Thursday, May 1, 2008


Thank you one and all for your e-mails in response to the blog. They are REALLY APPRECIATED!

Firstly, to Eileen, here's a note from Judith:
Dear Eileen;Not sure if we can get back to you because servers are occasionally blocked-but, thank you for e-mailing.
Please tell Rosalind Happy Birthday.
Miss Judith

We have taken so many pictures that I overlooked the one from LAX before our departure and here it is. Next we see the weary travelers checking into our hotel upon arriving at Shanghai.
This country has thrust itself into the 21st century so rapidly that it's truly staggering. You see the juxtapositioning of the new (and so much of it) alongside old China. Vendors with poles on their shoulders, bearing mostly fruit for sale, cyclists with huge loads of whatever and bycycle's everywhere.

There are also motorized bikes galore as well as motorcycles and all fearless in traffic with nary an accident. Everwhere you look you see the bikes coming at you and you best get out of the way. No one seems to stop for anything except traffic lights. It's quite a sight to see a young man on his bike with his lady friend riding side saddle behind. Many times you see father, mother & baby (or child) on one bike! Better yet, young girls wearing high heels and biking along.

WHAT WE DID TODAY IN SUZHOU (2 hrs.away from Shanghai by coach...

Breakfast today was the best (remember I told you yesterday how great our hotel is). We even had our laundry done overnight and it came back so beautiful I told Charles we should ship all our laundry here! Fortified we were off to 'The Master of the Nets Garden'. This is a much smaller garden that belonged to a most fortunate individual. You get a true sense of the 'Literati' lifestyle here. Serene and elegant, the age of the buildings transport you back to the days of contemplation and connection with the life that surrounds us.

Even though it was MAY DAY/LABOR DAY and the garden was more crowded, you still had a sense of being in another time and place. Once outside, we passed through the gauntlet that I call one of China's 'Olivera Steets'... narrow and packed with vendors who, although willing to take you money for the stated price, would come down drastically if you bargained well and hard. It was actually quite entertaining to say 'no, no, too much' and walk away as they chased you to come back for a better price.

Lunch was the best so far and a tour through the Silk Embroidery Museum had us all totally amazed. We saw young women doing the painstaking embroidery and then shopping in the breathtaking showroom.
Dinner was the best and we were serenaded by two beautiful young women from the Suzhou Opera!


Crazy Uncle Joe said...

This post was The Best™! I am so excited to read along with the tour - and love the picture!

Anonymous said...

What a wonderful trip! Thanks so much for posting your comments and the photos. The gardens look spectacular. I think I'm jealous! Judith, looks like you're loving the painting. Stacey, don't know how you manage to look so gorgeous all the time! Nan, you look immersed! ...and very happy! I'm so glad for all of you. Please continue to keep us all posted.
Much love,
Cathy Colloff

Lisa said...

Glorious! It's sooooo cool to see the photos. I love the pink hat, Nan! Hugs to you and Charles, Michael and Elza! -Lisa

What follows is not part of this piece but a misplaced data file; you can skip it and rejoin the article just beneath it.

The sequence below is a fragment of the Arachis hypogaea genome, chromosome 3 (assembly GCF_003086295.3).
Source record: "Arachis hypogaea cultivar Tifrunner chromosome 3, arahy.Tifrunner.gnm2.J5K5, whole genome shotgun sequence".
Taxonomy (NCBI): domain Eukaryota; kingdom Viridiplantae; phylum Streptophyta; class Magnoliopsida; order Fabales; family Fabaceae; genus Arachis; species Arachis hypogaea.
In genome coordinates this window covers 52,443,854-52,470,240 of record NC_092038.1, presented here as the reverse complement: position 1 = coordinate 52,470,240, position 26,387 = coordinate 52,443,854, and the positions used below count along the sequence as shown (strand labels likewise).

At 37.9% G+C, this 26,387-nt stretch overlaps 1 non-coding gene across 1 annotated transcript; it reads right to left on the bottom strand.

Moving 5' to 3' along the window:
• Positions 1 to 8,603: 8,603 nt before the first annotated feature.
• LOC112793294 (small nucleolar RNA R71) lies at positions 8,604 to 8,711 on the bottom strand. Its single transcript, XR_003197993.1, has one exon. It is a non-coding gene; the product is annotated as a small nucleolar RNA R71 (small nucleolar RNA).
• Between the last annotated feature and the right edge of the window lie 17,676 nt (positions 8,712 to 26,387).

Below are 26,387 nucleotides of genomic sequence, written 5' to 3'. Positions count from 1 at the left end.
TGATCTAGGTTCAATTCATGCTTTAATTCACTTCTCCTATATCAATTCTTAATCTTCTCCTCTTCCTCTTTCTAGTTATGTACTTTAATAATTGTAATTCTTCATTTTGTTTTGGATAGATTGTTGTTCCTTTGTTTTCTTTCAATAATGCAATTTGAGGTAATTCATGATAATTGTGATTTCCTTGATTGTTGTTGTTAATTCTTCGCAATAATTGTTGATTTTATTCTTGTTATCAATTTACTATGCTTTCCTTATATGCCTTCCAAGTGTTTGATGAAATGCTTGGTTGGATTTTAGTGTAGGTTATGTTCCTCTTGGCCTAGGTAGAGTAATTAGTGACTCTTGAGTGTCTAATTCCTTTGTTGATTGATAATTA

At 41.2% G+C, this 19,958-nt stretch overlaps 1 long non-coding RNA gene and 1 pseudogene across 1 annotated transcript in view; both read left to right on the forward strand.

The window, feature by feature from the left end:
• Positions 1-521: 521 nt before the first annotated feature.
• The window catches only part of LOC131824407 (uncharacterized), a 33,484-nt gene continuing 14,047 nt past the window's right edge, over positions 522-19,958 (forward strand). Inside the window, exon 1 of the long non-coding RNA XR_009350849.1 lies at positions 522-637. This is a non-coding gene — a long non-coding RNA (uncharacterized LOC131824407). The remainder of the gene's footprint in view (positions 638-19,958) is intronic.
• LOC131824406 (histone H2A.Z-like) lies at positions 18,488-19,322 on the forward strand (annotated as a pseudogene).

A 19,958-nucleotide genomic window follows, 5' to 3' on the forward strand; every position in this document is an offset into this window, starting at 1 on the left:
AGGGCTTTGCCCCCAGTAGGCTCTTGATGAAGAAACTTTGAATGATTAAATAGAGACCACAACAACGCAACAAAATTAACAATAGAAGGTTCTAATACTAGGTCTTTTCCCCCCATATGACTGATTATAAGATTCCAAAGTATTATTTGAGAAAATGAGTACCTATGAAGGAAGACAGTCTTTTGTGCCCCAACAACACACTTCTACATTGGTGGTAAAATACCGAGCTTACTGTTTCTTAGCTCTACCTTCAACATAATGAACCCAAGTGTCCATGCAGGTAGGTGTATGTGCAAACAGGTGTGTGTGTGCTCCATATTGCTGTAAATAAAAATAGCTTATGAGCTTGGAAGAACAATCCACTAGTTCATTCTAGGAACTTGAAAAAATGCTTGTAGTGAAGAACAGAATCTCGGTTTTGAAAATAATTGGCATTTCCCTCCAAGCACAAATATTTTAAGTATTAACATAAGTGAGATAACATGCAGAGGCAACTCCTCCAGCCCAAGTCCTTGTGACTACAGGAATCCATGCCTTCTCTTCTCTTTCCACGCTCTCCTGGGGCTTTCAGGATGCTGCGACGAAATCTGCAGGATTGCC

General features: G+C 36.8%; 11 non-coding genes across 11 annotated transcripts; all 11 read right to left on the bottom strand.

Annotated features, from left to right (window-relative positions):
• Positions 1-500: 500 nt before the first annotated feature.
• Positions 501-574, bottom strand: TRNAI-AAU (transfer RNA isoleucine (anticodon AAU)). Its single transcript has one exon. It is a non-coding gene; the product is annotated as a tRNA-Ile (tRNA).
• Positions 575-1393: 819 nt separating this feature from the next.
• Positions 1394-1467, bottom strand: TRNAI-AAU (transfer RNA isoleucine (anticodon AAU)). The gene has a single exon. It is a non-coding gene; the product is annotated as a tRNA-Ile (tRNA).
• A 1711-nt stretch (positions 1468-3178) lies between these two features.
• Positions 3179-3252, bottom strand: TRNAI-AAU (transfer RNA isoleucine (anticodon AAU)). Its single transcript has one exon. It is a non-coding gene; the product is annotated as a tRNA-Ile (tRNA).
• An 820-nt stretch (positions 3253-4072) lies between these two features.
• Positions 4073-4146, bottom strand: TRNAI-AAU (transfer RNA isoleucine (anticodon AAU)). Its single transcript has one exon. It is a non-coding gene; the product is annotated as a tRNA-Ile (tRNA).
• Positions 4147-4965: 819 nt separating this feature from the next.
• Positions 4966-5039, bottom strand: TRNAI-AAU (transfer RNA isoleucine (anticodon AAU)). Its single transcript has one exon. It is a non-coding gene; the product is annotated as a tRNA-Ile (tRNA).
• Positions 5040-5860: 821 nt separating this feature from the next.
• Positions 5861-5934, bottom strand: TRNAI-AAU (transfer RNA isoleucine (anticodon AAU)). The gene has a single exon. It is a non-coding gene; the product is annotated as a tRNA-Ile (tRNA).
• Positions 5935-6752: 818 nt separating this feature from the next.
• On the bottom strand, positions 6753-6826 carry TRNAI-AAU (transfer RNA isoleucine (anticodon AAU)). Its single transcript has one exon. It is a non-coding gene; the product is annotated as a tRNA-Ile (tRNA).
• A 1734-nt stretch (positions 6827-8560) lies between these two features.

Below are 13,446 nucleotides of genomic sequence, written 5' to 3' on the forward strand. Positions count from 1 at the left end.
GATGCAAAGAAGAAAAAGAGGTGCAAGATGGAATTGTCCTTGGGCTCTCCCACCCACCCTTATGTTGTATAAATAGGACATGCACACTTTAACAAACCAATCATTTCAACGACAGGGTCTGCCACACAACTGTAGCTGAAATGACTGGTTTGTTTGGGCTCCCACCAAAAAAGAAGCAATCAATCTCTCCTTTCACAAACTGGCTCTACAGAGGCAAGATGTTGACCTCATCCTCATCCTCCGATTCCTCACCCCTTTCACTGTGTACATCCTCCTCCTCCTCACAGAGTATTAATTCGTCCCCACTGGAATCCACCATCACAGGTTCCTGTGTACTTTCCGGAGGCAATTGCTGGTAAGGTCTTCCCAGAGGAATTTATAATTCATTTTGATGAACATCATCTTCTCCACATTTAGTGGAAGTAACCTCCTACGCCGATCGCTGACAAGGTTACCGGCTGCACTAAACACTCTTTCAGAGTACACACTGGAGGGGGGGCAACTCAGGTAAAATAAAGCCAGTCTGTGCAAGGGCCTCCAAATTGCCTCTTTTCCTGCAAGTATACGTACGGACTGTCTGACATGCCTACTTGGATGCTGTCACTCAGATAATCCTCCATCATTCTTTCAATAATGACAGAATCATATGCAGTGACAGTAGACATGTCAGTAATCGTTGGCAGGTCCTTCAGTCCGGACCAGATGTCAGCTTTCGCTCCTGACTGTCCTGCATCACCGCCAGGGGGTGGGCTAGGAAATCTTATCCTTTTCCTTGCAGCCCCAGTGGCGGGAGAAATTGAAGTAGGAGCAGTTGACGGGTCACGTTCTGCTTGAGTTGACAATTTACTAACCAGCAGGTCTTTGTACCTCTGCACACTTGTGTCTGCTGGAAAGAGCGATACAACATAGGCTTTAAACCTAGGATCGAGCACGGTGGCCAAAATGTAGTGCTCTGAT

Anonymous said...

Hi Everyone... I have never Blogged so I hope you get this. It looks like you are having a wonderful time. I am with you in spirit and can't wait to hear more about this trip when you return home safely



There is no avoiding the pull of the internet, the blogs, the YouTube imaginings. It's as if we're all 'On the Road' with Jack Kerouac each in our own world of meanderings. When we tell someone to 'get a life' it might be a bit difficult when you're dragged into other people's 24/7.

I've come to realize two foundational principals, there are no accidents and everyone has a purpose. More and more I'm desiring everyone to come into a full realization of their purpose as we all find our way on this little jewel of a planet.

For me, as a professional 'Western style artist', I stumbled into Chinese Brush Painting after a trip in 1980 to Monet's home/garden. Seeing all of his collection of Japanese woodblock prints was an ahh haa moment for me and when I returned to the States I started painting in the Chinese manner and never looked back. The first year was extremely painful for me as I felt that I should be able to master the technique since I was a 'trained' artist. Not a chance ... that just gets in your way.

Now, after teaching close to 3,000 students and having my book 'The Ch'i of the Brush' published by Watson Guptill, I can say that every one of my students does better their first day than I did my first year! Why? Because I insist that they leave their critical parent outside and just enjoy the journey, respecting the work that they do. I never let anyone throw anything away because that just ingrains frustration and defeat.

We really only begin to learn when we stop and figure out how to 'save' a painting. It works every time.I am so proud of my students, their receptivity and eagerness to express themselves is a continuing blessing for me.So, back to finding your purpose. Perhaps it starts with realizing 'it's not about me'. It so easy to want our needs met and to filter everything thru this attitude. When we realize that we're here to be of benefit to every life that we touch the universe really provides the ways and means.

The best part is that it's really exciting to not have yourself on your mind all the time!I'm re-reading a wonderful book about authenticity and in my next meandering I'll tell you about it. In the meantime I'd love to hear about your journey and am here to answer any and all questions about Chinese Brush Painting.